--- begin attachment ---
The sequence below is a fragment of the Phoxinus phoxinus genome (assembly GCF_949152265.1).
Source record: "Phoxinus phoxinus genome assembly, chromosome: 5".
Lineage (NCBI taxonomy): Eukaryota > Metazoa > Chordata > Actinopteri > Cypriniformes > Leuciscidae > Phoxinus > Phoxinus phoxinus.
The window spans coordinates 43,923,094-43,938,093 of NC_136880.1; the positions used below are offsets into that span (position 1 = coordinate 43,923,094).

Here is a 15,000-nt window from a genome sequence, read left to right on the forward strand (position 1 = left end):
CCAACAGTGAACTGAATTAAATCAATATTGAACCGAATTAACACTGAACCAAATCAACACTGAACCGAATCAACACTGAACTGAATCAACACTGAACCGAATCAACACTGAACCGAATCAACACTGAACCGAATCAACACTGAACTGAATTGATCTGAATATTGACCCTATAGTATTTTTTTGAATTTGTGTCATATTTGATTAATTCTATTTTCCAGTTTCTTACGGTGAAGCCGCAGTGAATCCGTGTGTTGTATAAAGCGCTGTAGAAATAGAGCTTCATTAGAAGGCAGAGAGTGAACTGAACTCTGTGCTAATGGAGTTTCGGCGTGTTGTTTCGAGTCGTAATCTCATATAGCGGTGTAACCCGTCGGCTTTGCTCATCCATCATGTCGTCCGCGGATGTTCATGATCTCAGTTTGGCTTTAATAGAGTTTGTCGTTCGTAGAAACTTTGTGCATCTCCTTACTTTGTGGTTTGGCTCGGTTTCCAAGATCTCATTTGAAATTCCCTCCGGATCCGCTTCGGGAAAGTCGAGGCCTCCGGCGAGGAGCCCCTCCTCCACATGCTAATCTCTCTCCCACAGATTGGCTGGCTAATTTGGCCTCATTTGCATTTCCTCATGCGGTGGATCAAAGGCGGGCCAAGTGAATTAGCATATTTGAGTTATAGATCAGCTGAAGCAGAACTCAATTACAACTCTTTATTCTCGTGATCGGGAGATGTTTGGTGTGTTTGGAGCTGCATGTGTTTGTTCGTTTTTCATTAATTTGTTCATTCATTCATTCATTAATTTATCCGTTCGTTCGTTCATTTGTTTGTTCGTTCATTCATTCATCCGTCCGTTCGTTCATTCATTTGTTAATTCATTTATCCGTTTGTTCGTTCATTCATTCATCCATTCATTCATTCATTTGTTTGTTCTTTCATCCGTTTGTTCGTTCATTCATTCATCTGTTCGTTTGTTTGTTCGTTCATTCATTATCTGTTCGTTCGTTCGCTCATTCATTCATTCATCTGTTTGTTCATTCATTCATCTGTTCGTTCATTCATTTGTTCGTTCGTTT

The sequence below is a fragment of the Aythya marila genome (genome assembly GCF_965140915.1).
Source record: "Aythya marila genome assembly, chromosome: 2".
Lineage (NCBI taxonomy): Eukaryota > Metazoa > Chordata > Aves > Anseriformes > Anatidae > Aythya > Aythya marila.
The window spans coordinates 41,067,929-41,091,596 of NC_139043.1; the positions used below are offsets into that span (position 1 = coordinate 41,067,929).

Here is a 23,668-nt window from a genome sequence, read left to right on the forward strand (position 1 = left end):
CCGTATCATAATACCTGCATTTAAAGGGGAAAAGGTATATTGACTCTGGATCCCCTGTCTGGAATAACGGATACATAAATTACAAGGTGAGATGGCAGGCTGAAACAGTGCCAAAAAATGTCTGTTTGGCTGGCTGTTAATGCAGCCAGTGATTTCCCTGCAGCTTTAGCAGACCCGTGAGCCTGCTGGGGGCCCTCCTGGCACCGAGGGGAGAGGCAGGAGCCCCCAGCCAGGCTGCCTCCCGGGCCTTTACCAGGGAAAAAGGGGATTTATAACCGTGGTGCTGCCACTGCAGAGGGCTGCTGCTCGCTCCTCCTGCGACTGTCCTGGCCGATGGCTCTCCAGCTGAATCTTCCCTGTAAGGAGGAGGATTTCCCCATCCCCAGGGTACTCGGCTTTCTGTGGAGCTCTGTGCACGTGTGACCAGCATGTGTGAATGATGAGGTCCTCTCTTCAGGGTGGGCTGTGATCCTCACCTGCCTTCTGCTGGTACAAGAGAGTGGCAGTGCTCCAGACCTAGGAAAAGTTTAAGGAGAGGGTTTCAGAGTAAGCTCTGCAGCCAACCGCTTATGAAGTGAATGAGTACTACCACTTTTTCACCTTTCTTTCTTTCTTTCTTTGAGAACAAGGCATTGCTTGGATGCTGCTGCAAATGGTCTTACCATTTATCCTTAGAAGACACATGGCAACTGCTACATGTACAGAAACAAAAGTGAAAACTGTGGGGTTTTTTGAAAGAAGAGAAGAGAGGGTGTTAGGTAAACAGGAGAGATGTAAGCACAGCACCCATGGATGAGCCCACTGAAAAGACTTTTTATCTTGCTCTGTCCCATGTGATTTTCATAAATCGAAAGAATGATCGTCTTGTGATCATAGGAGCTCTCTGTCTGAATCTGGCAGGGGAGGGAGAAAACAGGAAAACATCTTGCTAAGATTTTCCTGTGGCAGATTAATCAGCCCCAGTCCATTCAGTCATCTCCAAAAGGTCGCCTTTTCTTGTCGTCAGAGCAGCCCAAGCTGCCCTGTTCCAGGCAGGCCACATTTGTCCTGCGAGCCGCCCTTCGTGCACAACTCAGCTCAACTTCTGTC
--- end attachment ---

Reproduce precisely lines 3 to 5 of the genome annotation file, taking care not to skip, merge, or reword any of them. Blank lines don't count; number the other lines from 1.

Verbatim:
Lineage (NCBI taxonomy): Eukaryota > Metazoa > Chordata > Actinopteri > Cypriniformes > Leuciscidae > Phoxinus > Phoxinus phoxinus.
The window spans coordinates 43,923,094-43,938,093 of NC_136880.1; the positions used below are offsets into that span (position 1 = coordinate 43,923,094).

Here is a 15,000-nt window from a genome sequence, read left to right on the forward strand (position 1 = left end):